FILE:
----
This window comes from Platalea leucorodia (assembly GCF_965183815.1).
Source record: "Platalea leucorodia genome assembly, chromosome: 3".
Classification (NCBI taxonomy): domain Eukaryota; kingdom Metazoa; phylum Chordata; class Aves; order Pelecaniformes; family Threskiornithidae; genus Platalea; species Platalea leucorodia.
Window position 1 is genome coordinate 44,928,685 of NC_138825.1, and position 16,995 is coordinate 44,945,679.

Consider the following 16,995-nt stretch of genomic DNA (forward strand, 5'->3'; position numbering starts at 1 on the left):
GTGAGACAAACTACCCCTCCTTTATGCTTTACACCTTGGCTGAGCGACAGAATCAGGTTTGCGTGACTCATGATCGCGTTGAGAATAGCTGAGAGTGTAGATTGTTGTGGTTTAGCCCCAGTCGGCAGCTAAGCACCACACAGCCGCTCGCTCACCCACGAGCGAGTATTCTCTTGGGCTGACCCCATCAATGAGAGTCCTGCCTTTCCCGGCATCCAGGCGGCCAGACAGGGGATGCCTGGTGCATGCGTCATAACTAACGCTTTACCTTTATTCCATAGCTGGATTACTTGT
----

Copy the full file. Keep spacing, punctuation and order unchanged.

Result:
This window comes from Platalea leucorodia (assembly GCF_965183815.1).
Source record: "Platalea leucorodia genome assembly, chromosome: 3".
Classification (NCBI taxonomy): domain Eukaryota; kingdom Metazoa; phylum Chordata; class Aves; order Pelecaniformes; family Threskiornithidae; genus Platalea; species Platalea leucorodia.
Window position 1 is genome coordinate 44,928,685 of NC_138825.1, and position 16,995 is coordinate 44,945,679.

Consider the following 16,995-nt stretch of genomic DNA (forward strand, 5'->3'; position numbering starts at 1 on the left):
GTGAGACAAACTACCCCTCCTTTATGCTTTACACCTTGGCTGAGCGACAGAATCAGGTTTGCGTGACTCATGATCGCGTTGAGAATAGCTGAGAGTGTAGATTGTTGTGGTTTAGCCCCAGTCGGCAGCTAAGCACCACACAGCCGCTCGCTCACCCACGAGCGAGTATTCTCTTGGGCTGACCCCATCAATGAGAGTCCTGCCTTTCCCGGCATCCAGGCGGCCAGACAGGGGATGCCTGGTGCATGCGTCATAACTAACGCTTTACCTTTATTCCATAGCTGGATTACTTGT